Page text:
Buddha once said: ‘Anything that costs you your peace is too expensive.’ Well that is love in today’s world. That’s because out of millions of couples around the world, only a handful find their ‘happy ever after’.
In the very few relationships that I have been in, I have asked only one thing: ‘Tell me when you fall out of love, and I’ll tell you too.’ Relationships come with an expiry date; some expire in a month, while some take years. Relationships today seem devoid of love; sadly, it’s more of a case of ‘Thank you, next’.
Honestly, the whole concept of soul mates seems overrated to me. The one I trust the most in this world is me. I have seen way too many stomped hearts and broken relationships to pine for love.
Women today don’t want a six-foot prince charming; they want a six-figure salary and freedom.
I talked to my friends, and they said that one of the reasons why they do not believe in love is that it is unfair. I agree, love should be 50-50. If you are in a relationship alone, more than the bond, your heart breaks. To love someone and to not have that reciprocated when you are with them seems to be cruel punishment.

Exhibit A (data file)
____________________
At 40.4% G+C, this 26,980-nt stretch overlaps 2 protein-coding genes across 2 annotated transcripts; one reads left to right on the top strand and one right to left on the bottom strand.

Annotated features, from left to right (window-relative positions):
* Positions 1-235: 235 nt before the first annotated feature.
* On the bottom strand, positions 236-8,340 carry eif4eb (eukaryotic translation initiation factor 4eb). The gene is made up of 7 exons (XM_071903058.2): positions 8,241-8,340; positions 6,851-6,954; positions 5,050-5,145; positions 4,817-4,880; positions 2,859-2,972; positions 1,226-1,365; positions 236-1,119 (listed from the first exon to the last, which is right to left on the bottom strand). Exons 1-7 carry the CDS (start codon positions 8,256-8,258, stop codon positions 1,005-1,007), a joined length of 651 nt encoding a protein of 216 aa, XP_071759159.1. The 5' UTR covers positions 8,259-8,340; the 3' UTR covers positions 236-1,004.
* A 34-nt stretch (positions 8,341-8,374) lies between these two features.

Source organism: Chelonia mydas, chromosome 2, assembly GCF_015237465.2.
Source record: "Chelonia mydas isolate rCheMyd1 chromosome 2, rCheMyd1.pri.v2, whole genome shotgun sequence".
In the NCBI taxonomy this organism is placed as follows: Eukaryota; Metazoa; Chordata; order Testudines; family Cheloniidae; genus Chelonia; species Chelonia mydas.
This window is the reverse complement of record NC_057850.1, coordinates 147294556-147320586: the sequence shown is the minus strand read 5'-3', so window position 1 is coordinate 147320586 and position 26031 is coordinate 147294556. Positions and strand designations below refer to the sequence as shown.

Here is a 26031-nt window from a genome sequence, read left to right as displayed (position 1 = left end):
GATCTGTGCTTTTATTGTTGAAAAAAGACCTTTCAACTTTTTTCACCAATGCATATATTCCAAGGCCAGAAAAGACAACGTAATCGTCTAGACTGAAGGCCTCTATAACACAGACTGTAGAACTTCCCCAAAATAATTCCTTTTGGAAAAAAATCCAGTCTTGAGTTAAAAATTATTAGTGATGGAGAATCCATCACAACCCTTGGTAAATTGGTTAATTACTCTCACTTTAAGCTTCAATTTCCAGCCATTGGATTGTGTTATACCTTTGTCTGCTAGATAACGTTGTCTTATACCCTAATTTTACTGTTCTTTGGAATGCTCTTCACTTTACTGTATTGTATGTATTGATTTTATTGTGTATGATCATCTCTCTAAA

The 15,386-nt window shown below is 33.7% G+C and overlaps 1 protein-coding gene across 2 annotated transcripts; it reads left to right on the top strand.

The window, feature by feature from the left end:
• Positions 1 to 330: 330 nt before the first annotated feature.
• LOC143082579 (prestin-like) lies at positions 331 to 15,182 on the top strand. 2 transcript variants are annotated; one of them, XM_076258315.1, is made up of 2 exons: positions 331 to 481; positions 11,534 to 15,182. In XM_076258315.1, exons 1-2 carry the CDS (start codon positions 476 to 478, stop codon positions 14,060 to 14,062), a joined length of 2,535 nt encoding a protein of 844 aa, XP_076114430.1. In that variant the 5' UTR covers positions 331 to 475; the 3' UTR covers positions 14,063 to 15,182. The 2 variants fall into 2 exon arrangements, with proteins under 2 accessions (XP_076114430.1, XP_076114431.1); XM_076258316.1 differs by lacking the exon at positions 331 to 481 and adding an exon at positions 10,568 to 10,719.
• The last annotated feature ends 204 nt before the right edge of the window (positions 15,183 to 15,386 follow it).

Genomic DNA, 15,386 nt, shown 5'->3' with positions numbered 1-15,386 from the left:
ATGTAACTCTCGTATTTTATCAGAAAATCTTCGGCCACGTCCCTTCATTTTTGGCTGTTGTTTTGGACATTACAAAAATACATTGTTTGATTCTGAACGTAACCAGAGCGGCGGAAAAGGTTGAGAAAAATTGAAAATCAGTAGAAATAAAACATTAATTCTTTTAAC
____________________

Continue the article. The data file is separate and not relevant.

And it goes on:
Another reason that I heard was that, love has no substance in today’s world. It’s true, love should mean something, being in love should make you happy. If you are with someone and still you feel alone, then you need to call it off. Love has gone from butterflies in the stomach, to orgasms in bed.
What women want is not as difficult as men think it to be. We want to be loved and love in return, but that love needs to be selfless and boundless. But men have made it too complicated it to the extent that we question ourselves whether we are being unreasonable.
I do not want you to spend 24 hours with me, even a simple five-minute honest conversation is enough. Being in love means being with a person who makes you feel at ease and who understands you.
The chances of getting your heart broken, prevents a woman from falling in love in the first place.
Hearts are fragile and contrary to popular belief, once your heart is broken, your trust is broken. Let me give you an example, if I place three glasses in front of you and say that one of them is poisoned, won’t you be wary of all the glasses?
Men have become those glasses; we do not know whether you are poisoned, but we are too afraid to drink.
Aarsha Prem is a mental health advocate.
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